|Miniature portrait of Marie Antoinette, gouache on ivory, in an ormolu frame.|
Some years ago I began a journey, cleaning and restoring a large collection of miniature portraits that had belonged to my great-grandmother. A group of these had been set aside for my niece, Elizabeth, and long after I had finished cleaning them, I was still struggling with a way to arrange them in some kind of display, to both protect and present them in a relevant way.
|Miniature collection, cleaned and restored, and arranged for framing!|
Enter the wonderful Christine Lando. Christine is an artist and archival framer, with whom I share my studio in San Francisco. She located a vintage oval frame with convex glass in which to set the collection. The frame had been spray over with gold-brown radiator paint and its glass had been glued in place with gobs of silicone caulk. While Christine studied the grouping of the miniatures and devised ways to attractively mount them in a reversible, museum-quality manner, I set about cleaning and re-gilding the frame itself.
|Christine Lando, framer extraordinaire, made careful notes in preparation for mounting this display of miniature portraits.|
|Auntie Lynne, gilding the antique oval frame|
|gilding in progress|
The frame was re-gilded using composition leaf, on a base of casein gesso made by Sinopia. This was then shellacked, antiqued, and waxed to make a nice vintage "French" looking finish.
The finished piece makes a very sweet display for this collection, and a nice decorative addition to my newlywed niece's new home.
|Seven beauties presented in a vintage gilt frame with convex glass.|
Soon after completing this display, I decided to make a similar heirloom as a gift for my sister. To compliment the goth aesthetic of her home, I chose three portraits out of the collection that are just a tad creepy. Christine created a shadowbox frame out of her personal stash of Italian mouldings, this one with a verdigris guilloche pattern.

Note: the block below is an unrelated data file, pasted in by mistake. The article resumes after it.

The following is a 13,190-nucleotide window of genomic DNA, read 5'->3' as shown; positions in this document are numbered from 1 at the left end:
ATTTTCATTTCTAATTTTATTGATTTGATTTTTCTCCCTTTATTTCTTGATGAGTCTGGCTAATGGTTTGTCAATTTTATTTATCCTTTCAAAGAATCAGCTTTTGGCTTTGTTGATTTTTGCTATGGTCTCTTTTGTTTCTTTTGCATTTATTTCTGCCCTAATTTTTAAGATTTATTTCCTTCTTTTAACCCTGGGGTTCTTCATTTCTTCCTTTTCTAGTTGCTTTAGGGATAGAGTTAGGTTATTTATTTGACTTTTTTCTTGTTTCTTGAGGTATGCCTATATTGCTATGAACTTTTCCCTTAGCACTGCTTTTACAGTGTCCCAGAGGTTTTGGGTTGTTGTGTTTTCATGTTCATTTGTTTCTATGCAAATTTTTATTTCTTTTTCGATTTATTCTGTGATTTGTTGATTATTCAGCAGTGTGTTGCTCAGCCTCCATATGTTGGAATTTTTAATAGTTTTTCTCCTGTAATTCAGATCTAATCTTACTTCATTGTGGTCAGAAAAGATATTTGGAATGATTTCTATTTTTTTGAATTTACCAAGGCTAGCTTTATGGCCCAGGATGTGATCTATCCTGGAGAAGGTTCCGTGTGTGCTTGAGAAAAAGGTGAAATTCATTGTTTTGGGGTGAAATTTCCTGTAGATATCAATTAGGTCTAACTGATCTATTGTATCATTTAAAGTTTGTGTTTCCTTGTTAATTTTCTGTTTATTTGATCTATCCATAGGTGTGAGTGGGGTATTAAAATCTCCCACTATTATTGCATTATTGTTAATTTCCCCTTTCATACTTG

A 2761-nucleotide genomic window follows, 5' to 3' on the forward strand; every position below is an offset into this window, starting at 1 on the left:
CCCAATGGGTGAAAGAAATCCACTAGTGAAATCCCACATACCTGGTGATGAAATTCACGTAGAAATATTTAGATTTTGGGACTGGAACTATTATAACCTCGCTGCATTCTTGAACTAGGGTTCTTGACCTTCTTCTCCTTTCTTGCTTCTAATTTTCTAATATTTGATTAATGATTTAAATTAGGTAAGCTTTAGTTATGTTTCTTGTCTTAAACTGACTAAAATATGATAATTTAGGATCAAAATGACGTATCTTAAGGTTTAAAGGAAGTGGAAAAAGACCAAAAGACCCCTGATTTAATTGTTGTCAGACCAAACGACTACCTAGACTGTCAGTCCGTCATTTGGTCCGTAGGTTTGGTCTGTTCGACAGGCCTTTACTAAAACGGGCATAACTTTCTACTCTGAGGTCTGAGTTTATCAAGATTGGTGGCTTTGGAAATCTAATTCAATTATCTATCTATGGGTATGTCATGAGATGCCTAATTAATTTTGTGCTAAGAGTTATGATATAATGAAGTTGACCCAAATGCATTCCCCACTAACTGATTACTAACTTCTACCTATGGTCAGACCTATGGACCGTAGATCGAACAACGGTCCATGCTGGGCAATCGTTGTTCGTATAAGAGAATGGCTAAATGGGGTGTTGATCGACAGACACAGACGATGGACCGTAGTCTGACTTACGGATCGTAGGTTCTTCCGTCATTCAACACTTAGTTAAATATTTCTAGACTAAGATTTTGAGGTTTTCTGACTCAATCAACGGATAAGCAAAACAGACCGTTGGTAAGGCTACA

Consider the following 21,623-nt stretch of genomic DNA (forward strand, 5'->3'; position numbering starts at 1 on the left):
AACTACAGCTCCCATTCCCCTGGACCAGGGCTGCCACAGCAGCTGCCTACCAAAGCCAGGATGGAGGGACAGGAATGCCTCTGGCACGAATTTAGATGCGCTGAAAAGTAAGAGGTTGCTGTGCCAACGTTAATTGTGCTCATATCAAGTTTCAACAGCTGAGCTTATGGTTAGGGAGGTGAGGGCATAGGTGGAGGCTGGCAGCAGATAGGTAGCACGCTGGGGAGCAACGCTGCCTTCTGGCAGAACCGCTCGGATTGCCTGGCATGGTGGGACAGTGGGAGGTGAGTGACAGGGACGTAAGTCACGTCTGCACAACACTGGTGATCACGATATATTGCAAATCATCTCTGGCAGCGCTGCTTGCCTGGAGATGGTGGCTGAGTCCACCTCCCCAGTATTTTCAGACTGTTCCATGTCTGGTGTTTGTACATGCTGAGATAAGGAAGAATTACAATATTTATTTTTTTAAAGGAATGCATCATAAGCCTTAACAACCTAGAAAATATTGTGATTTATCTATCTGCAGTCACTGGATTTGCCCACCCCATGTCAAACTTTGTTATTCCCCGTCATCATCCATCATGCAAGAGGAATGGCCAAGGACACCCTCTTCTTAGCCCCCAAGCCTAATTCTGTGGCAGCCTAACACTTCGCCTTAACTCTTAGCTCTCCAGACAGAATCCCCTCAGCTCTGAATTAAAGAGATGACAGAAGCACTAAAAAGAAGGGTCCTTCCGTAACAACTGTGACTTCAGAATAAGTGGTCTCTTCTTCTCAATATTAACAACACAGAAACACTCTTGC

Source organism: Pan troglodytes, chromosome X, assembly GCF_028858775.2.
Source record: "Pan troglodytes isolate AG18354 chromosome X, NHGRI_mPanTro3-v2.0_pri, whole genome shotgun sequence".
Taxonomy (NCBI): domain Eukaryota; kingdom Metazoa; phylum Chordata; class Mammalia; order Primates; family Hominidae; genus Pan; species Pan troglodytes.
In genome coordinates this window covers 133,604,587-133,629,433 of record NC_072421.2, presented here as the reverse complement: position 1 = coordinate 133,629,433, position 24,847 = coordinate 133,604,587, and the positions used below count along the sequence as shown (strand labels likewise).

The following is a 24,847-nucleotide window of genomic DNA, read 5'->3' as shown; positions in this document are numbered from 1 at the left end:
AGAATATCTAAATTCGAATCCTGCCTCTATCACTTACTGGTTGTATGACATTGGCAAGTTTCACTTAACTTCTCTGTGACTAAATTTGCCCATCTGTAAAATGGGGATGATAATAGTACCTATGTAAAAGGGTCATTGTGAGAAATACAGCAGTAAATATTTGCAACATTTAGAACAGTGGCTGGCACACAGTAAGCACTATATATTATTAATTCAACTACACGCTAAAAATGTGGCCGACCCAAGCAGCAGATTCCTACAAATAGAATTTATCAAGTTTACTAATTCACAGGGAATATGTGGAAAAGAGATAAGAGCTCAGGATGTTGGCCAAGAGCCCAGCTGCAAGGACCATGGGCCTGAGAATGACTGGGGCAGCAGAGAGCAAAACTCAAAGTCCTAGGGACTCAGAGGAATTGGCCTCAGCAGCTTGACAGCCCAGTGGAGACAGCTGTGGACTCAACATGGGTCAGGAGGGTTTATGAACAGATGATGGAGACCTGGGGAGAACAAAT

|A group of three miniature portraits of Marie Antionette, mounted in a shadowbox frame by Christine Lando|
Included in this trio is my favorite big-eyed portrait of Marie Antionette, beautifully painted and set in an ormolu frame (see first image.) This piece had a noticeable crack in it, damage that occurred after the frame had been back-stuffed with paper and cardboard (to keep it tight or something) which then got wet and swelled, pushing the fragile ivory substrate into the pillowed crystal front until it snapped. Someone then glued it to a piece of paper and stuffed it back into its frame. After removing all the garbage from the back of the painting, I set it in a press for a few days to flatten it, and then cleaned it and restored just a few tiny areas. It is stable and won't get any worse, and in this setting, I think the remaining fracture adds a certain je ne sais quoi.
See this previous post for up-close photos of these miniature portraits.
Have something special needing an inventive framing solution?
Christine Lando artist, archival framer 415.821.6485